Jerusalem: Where (some) Jews dare not tread

Monday, April 02, 2012 |  Ryan Jones

Years ago I remember being shocked that many of the friends my wife had grown up with in Israel's southern Negev region would not attend our wedding, deeming our new hometown of Jerusalem to be too unsafe to visit, even for such an important event.

How could Israelis view their own capital as being too dangerous to step foot in? But as the buses and cafes began to explode during the Second Intifada (or Oslo War), I started to understand their trepidation. It was much easier, much more comfortable to remain in parts of the country dominated by a Jewish population and simply pretend that conflict is not raging a mere 50 miles away.

The intifada is now over, and today we ride the buses and visit cafes largely without fear of being blown to bits. But there are constant reminders that the hatred the fueled the bloodiest days of the intifada remains, and that there are many parts of Jerusalem that even locals like ourselves still try our best to avoid.

On Monday, a Jewish man walking near the Damascus Gate of Jerusalem's Old City was attacked with an axe for the crime of being Jewish. The man suffered wounds to his head. The young Arab perpetrator managed to escape the scene back into the nearby Arab-dominated neighborhoods.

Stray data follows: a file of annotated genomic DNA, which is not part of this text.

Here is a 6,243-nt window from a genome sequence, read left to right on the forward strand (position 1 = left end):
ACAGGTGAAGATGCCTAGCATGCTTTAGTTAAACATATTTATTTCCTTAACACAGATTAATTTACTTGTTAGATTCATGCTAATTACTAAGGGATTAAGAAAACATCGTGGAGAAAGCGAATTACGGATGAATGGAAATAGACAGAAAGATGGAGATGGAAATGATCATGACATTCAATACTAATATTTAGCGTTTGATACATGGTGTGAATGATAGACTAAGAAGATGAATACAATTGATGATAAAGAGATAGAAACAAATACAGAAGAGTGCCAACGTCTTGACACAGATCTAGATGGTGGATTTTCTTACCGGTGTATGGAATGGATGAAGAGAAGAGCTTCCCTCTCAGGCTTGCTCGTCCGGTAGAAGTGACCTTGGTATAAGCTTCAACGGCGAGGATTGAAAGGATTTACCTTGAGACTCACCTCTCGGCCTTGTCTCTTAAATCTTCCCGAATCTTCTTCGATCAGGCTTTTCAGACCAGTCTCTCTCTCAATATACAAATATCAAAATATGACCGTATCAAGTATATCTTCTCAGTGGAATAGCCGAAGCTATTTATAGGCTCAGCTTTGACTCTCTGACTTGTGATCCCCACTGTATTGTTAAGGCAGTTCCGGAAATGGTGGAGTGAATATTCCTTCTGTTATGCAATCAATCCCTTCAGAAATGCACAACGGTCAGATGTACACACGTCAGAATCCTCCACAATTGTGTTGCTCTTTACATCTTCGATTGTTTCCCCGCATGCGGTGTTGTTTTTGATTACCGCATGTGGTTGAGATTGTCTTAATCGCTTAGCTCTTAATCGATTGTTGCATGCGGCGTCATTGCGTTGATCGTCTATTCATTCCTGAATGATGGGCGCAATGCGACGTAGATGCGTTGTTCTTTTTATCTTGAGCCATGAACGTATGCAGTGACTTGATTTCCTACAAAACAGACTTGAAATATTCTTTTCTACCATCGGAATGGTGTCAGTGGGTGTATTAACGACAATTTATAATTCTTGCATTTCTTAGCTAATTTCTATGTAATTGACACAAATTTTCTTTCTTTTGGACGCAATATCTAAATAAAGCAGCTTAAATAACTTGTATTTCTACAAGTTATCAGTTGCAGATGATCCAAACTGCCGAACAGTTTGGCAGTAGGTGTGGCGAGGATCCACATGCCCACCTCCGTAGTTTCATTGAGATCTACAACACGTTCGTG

Last week, a young Jewish bridegroom tried to visit his mother's grave atop the Mount of Olives before his weeding, only to be viciously attacked by a mob of Arab youths. At one point, the Jewish man was pulled from his car and brutally beaten. The Jewish cemetery on the Mount of Olives is the site of regular acts of Arab vandalism, an phenomenon so common that it is no longer covered by international or even local Israeli media.

Three weeks ago, a young female Jewish soldier was stabbed and nearly killed while riding the new light rail through an Arab neighborhood in northern Jerusalem.

These are but a few examples of the violence that continues to simmer in Jerusalem, and which keeps most Israelis from ever visiting their capital and holiest city.

And now we begin to see some push-back. Last week, two young Jewish men were arrested for allegedly attacking an Arab man on Jerusalem's light rail. A week before that, a police investigation was launched into a recent riot by Jewish soccer fans at the Malha Mall, during which several Arab maintenance workers were attacked.

Jerusalem remains a hard stone, a stumbling block for many, even for many Israelis.

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